Helicopter accidents drop again
According to Federal Aviation Administration (FAA) data, the number of helicopter accidents in the US has dropped significantly for the third consecutive year. 2015 saw 3.67 accidents occur every 100,000 flight hours, which decreased to 3.19 in 2016.
Fatal accidents decreased slightly as well, coming from 0.52 on 100,000 flight hour in 2015 to 0.51. However, the rate is down from 0.65 in 2014 and 1.02 in 2013.
The FAA report further reads that, “in raw numbers, there were 106 helicopter accidents in 2016, including 17 fatal accidents. That is a 12% decrease compared to the previous year and a 27% decrease compared to 2013.”
“The FAA and the helicopter industry have worked together to educate the civil helicopter community about safe practices, to drive these improved results,” comments FAA Administrator Michael Huerta. “The FAA and the industry also are taking an active role in advancing safety through new technology, collaborative policy changes and proactive outreach.”
The following proactive measures have assisted in decreasing the accident rate:
Creating a culture of safety– The FAA has encouraged helicopter companies and individual pilots to promote safety in the workplace. Efforts include establishing a system where anyone can report an unsafe condition without fear of reprisal, making every employee a champion of safety, and establishing safety training programs for mechanics, pilots and other employees.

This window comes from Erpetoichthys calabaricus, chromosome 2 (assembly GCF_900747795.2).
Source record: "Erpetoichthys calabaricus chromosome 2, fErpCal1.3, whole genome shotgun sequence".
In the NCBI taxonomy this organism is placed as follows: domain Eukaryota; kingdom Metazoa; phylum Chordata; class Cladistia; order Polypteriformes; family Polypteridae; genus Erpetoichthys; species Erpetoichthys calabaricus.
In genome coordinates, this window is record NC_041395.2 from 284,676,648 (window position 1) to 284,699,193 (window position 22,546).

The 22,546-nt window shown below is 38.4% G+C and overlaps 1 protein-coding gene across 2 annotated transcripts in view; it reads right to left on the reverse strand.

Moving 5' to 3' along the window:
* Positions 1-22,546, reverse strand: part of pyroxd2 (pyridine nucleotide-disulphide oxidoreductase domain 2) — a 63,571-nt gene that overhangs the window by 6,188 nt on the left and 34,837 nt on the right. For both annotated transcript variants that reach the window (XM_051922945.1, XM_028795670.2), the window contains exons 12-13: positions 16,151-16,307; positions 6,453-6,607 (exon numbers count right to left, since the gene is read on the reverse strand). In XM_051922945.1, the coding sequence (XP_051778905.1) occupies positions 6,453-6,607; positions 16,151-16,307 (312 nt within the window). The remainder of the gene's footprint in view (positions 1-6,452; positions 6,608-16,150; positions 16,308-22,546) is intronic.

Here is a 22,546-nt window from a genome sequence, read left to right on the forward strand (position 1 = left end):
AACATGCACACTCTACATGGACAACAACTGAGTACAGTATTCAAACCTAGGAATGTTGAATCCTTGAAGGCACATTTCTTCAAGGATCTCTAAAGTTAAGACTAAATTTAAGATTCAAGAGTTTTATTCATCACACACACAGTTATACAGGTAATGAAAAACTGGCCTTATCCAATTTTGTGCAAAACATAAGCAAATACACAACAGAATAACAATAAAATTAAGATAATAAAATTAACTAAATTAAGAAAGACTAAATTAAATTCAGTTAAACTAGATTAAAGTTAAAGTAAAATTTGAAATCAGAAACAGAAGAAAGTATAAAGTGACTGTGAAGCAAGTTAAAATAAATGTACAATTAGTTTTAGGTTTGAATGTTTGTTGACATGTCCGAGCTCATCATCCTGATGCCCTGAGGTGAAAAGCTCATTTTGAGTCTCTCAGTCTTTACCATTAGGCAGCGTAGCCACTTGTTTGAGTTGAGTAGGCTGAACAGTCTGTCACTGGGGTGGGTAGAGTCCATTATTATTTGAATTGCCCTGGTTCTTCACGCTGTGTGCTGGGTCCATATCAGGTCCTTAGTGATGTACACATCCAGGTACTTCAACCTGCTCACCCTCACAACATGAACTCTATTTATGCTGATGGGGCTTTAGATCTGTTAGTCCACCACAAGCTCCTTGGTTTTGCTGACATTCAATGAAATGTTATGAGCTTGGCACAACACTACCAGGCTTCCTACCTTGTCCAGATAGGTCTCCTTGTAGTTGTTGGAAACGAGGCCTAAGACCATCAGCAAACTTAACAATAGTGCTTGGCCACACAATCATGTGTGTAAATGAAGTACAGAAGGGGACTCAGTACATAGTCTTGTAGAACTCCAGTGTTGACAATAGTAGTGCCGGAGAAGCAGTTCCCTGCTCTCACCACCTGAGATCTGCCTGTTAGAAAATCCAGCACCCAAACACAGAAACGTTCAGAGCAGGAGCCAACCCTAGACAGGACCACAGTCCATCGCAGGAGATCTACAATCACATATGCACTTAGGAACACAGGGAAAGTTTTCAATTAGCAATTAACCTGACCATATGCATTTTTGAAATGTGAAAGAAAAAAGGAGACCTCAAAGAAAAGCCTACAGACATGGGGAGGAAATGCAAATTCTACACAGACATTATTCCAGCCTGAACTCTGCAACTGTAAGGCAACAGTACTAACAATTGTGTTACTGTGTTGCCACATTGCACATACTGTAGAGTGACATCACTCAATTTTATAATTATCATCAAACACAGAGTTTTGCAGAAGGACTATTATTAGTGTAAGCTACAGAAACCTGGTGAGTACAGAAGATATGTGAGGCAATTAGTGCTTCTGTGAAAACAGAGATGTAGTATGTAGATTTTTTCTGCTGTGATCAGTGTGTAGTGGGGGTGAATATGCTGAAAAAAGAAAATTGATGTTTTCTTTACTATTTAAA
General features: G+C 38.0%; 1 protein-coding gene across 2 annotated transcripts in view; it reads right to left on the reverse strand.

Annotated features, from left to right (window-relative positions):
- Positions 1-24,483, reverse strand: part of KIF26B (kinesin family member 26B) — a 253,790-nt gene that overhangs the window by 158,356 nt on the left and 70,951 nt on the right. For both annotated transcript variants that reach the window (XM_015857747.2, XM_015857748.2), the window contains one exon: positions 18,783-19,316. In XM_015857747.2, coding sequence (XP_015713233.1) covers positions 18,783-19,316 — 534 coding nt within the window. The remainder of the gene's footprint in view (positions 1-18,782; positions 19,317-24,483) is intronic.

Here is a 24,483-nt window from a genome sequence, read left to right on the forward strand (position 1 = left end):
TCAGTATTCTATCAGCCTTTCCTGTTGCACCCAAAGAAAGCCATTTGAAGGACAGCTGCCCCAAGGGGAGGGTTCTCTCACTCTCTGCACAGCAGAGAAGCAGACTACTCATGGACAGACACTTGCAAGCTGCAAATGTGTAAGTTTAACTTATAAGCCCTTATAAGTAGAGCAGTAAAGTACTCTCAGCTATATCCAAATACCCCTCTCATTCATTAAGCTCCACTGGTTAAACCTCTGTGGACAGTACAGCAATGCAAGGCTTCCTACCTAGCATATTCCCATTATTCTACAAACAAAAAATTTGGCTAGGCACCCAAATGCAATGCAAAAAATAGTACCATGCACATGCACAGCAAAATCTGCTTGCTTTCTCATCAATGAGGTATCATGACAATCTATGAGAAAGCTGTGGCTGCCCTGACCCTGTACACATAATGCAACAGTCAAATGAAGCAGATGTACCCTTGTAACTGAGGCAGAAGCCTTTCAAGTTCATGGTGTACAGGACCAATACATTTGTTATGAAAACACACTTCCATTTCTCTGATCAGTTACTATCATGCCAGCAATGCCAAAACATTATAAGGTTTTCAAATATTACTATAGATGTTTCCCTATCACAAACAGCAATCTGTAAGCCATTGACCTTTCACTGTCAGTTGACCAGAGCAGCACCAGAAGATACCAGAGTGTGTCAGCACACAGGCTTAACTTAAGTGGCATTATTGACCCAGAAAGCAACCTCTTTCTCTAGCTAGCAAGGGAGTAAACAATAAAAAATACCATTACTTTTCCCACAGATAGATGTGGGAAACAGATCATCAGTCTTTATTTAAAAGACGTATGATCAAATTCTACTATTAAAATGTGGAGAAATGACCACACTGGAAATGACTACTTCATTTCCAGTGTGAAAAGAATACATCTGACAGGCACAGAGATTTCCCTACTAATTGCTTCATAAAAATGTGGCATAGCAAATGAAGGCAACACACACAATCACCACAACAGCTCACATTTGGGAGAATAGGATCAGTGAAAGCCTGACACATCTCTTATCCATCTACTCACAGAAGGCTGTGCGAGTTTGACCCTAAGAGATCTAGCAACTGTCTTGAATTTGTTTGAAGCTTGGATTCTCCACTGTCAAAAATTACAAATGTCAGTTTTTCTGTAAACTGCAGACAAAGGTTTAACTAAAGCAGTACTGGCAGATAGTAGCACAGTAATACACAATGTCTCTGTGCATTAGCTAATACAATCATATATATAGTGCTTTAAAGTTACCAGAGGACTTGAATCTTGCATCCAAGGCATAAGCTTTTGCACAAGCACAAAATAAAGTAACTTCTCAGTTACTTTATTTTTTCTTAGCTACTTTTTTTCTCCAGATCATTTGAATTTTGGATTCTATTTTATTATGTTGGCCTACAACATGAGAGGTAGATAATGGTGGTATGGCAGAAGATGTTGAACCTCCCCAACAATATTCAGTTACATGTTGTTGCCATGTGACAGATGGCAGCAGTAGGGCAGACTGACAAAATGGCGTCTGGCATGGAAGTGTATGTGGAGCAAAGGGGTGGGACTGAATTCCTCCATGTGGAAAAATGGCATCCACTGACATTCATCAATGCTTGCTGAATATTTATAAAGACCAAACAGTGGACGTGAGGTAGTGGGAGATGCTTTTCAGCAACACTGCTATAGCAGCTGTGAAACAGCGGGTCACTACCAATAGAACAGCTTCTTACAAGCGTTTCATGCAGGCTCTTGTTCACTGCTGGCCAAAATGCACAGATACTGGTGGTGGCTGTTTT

Cutting the red tape– The FAA issued the Non-Required Safety Enhancing Equipment policy in 2013 after consultations with industry. The policy allows operators and manufacturers to install safety equipment through a streamlined and less expensive approval process. The policy seeks to strike a balance between risk and safety through a “common-sense” approach.
New technology – Both the FAA and industry are using technological advances to promote safer helicopter flights. For example, the FAA mandated that the Automatic Dependent Surveillance Broadcast system (ADS-B) be installed in U.S. helicopters by Jan. 1, 2020 if they intend to operate in busy airspace. ADS-B’s satellite-based technology can provide three-dimensional information (latitude, longitude, altitude) about a helicopter’s position, along with information about its direction and size, without the geographic drawbacks posed by radar.
Collaborative rule-making– The FAA is working with industry representatives to ensure that newly-manufactured helicopters can help prevent injuries, post-crash fires and catastrophic damage from bird-strikes. Some manufacturers and operators are already voluntarily stepping up and installing the life-saving equipment. In addition, the FAA required in 2014 that certain (Part 135) commercial helicopter operators, including air ambulances and air taxis, have stricter flight rules and procedures, improved communications, training, and additional on-board safety equipment.
FAA International Rotorcraft Safety conference– For the past two years, with industry’s support the FAA has hosted a three-day gathering focused on a variety of safety topics. The conference includes presentations about decision-making, fatigue, safe autorotations, protective equipment, a culture of safety, and first-person experiences.